As for hole wizard reamers - you can show custom sizing, adjust the sizing to match the reamer, then save it as one of your favorites in the temp folder.
This is interesting. Quick search shows metric reamers available in .5 mm increments, just as you said. But there is no way that this is sufficient to control fits. I'd like to hear from somebody who works mostly in metric.
Machine shops around the globe can use any size.
On the drawing call out only the finished hole size, let the machinist figure out what size reamer to use...if one is needed.
This is almost the answer I'm looking for.
Though, I'd like to hear from an OUS machine shop that can confirm that they have access to inch tools, or do they have more metric sizes available to them.
Also, when machining OUS, are they working in metric or inch on their machines. (In Other Words, are they converting my inch prints to metric or vice versa?)
What I believe is going on here, (in my situation) is that our OUS service techs are having a hard time finding inch wrenches and allen tools. So they requested that we use all metric hardware... Then, by way of the telephone game, we arrived at upper management pushing all metric prints for all machined components.
It's not that they can't get inch tooling--of course they can. It's 2015, anybody can get anything. It's more that it's very surprising that in order to ream a 5.1 mm hole the answer is to look up the nearest inch size reamer, in a country that does not use the inch system at all.
The rest of the world uses metric. Shops outside the U.S. work in metric. Working in metric will make it much easier for your suppliers outside the U.S. to machine your parts.
Any good shop in the U.S. should be able to handle metric as well with no problems.
To elaborate on what Chris said, put the metric sizes and tolerances you need on your drawings and let the shops decide on the appropriate tools and techniques to meet print.
Thank you. Everything you have said makes sense. "And I hear that the rest of the world is doing it", all the time. I want to understand how. I have to say, just because everyone else does it.... If everyone jumped off..... You get what i'm saying. 8-) That said, I'm more willing to adopt it, if I understand it.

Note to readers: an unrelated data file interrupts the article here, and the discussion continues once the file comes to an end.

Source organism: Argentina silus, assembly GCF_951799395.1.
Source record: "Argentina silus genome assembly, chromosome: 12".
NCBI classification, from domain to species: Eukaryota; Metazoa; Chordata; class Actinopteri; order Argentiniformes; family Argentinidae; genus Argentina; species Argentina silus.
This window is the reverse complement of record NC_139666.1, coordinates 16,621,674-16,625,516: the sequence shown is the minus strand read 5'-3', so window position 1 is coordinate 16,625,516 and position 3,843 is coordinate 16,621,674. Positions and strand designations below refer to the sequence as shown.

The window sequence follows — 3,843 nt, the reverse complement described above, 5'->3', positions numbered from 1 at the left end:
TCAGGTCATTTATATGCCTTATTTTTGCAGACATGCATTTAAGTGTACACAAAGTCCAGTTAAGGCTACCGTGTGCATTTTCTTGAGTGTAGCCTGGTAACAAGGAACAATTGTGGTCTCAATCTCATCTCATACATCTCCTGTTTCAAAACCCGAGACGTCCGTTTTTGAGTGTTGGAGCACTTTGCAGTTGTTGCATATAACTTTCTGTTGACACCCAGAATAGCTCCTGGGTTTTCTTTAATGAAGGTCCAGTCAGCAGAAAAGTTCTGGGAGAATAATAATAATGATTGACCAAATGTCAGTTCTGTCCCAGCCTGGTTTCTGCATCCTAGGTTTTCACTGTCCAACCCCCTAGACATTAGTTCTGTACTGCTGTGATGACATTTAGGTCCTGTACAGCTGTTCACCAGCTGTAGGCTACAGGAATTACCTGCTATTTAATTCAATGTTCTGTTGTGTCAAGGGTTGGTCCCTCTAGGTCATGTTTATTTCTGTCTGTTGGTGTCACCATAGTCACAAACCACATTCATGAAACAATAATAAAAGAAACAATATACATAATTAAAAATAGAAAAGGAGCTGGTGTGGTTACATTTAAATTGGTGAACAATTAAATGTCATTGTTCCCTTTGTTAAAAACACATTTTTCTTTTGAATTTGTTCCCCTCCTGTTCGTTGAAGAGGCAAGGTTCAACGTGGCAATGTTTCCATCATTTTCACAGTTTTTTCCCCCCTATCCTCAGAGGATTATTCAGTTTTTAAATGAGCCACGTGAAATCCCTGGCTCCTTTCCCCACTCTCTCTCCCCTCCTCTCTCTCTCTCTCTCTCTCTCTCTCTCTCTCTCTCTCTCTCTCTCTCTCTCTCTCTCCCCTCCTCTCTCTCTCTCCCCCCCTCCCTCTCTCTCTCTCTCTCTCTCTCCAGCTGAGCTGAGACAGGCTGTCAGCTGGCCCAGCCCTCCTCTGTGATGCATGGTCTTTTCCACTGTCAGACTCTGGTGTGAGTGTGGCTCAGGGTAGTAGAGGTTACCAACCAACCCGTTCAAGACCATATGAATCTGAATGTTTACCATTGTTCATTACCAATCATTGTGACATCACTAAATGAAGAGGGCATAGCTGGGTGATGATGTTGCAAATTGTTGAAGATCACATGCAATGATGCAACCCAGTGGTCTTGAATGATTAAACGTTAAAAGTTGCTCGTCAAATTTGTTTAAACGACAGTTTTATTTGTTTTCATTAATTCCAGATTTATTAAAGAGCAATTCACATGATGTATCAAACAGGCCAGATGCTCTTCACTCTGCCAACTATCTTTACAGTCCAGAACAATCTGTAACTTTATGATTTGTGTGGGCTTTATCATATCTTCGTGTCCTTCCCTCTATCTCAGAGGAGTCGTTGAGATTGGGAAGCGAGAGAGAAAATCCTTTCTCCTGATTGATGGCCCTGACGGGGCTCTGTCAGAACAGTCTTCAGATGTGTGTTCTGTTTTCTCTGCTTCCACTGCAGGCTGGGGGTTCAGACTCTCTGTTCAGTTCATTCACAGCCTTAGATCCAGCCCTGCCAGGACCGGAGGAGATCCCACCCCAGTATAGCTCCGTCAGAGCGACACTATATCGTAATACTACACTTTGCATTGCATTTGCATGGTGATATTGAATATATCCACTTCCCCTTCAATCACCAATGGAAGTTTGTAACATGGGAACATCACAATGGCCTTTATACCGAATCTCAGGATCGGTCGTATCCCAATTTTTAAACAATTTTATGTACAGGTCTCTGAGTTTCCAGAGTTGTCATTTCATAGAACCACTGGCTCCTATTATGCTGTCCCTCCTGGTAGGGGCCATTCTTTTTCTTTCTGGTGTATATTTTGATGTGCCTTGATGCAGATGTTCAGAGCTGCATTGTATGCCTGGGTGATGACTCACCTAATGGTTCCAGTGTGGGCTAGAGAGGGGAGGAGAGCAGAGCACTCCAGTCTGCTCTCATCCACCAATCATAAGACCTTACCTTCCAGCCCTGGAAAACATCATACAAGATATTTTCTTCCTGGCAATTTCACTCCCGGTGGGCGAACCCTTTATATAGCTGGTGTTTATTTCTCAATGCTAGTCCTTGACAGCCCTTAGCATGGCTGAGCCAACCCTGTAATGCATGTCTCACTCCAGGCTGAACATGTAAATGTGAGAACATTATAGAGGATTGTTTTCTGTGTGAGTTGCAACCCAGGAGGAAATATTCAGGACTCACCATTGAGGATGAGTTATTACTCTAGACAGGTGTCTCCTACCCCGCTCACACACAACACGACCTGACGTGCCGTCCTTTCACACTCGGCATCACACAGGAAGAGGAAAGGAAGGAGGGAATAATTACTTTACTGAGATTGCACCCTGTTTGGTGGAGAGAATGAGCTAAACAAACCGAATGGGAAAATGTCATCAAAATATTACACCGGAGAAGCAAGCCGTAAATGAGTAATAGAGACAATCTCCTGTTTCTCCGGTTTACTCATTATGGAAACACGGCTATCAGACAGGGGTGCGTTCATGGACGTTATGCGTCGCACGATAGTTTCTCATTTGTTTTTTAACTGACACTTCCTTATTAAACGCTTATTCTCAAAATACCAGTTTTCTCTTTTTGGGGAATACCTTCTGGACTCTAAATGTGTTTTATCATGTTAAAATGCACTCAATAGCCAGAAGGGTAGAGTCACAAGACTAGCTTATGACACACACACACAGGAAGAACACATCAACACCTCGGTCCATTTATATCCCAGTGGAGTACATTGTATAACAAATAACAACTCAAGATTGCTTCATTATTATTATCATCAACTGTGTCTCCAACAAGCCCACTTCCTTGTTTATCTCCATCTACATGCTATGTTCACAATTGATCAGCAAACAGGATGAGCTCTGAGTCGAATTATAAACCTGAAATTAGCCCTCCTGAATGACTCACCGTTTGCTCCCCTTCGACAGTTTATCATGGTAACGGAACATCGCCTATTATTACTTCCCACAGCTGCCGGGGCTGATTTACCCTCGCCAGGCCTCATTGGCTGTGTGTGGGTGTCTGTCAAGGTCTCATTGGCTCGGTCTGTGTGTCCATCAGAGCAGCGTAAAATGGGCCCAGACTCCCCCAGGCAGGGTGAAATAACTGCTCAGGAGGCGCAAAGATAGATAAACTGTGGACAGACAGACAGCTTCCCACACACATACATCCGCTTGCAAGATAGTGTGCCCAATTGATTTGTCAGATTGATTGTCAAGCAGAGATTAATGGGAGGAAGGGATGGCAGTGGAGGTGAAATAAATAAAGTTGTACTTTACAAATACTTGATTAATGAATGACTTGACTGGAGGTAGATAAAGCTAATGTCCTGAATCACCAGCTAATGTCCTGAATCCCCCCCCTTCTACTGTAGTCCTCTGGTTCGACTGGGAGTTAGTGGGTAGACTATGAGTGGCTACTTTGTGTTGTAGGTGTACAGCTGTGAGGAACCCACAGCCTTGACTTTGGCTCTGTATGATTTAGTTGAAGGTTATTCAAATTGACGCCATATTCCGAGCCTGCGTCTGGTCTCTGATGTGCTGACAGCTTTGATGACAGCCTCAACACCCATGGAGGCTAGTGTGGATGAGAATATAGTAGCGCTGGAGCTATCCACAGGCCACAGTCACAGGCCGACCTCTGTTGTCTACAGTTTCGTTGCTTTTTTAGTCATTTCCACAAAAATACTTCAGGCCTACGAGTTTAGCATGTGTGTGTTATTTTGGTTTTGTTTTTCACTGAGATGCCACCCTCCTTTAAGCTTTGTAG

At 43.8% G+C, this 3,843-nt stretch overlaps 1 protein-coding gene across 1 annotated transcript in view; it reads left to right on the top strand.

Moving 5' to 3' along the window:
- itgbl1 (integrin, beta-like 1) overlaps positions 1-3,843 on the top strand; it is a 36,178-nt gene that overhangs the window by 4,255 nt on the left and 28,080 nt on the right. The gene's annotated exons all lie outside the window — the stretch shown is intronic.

Would it not be prudent, and cost conscious, to apply available tool sizing into your design?
If a milled part can hold a tolerance on a .125 inch hole to ±.0022" (per Machinist Handbook 26, Page 630). And Reaming can get you ±.0004". I feel I want to make sure the machine shop doesn't have to buy a special tool; or worse, have a custom tool made. I would think either would drive my cost up.
So if the shop doesn't have a inch reamers, or availability to purchase inch reamers, how would they get the tolerance I need for a Class LC7 or RC8 Fit. (.0008-.0038" and .0030"-.0066"). A metric reamers is not going to cut it. (no pun intended)
Oh yea, considering the rest of the world, What standard are they using for Limits and Fits?
- ANSI Standard Fits
- American National Standard Preferred Metric Limits and Fits
- British Standard for Metric ISO Limits and Fits
- Or another I'm not yet aware of.
I've been using the ANSI Standard Fits for a while, and find the later two confusing. I'm willing to spend more time understanding them, but would like to know what the rest of the world is using.
I disagree. While you do not specify tooling on a drawing, it is important for designers to understand the tooling that is required in order to design feasible, economical parts.
- You should pick standard sheet-metal bend radii
- You should employ forming tools your shop already has
- You should use standard punches
- You should select hole sizes related to drill bits that exist
- You should not ask for a back-chamfer that requires a mill that nobody can make or buy
- You should probably not send a tightly toleranced hole to a machine shop in Europe that will require them to buy a special reamer when they have a hundred standard reamers that they were expecting you to use.
Right now, the OP (and I am with him) are having trouble understanding what EU machine shops are expecting. Surely somebody on this forum has intimate knowledge of metric tooling.
I agree with you for the most part.... We strive for that in our shop.
You will want to become familiar with the ISO Standards for Limits, Fits and Tolerances.
Also on a sort of similar topic:
Counterbores for metric socket head cap screws…
Our shop has the tooling for these sizes, as shown here in the McMaster catalog:
The sizes shown here, from the MSC catalog , are what Solidworks call out in the holewizard:
We prefer the McMaster sizes and we are constantly changing the callout when placing holes with the holewizard,
I know I could change the MDB file to reflect the preferred sizes BUT Why can not Sloidworks have an alternate
choice built in? Why does SW use the sizes they have in the holewizard?
What is the rest of the world (Non USA) really using?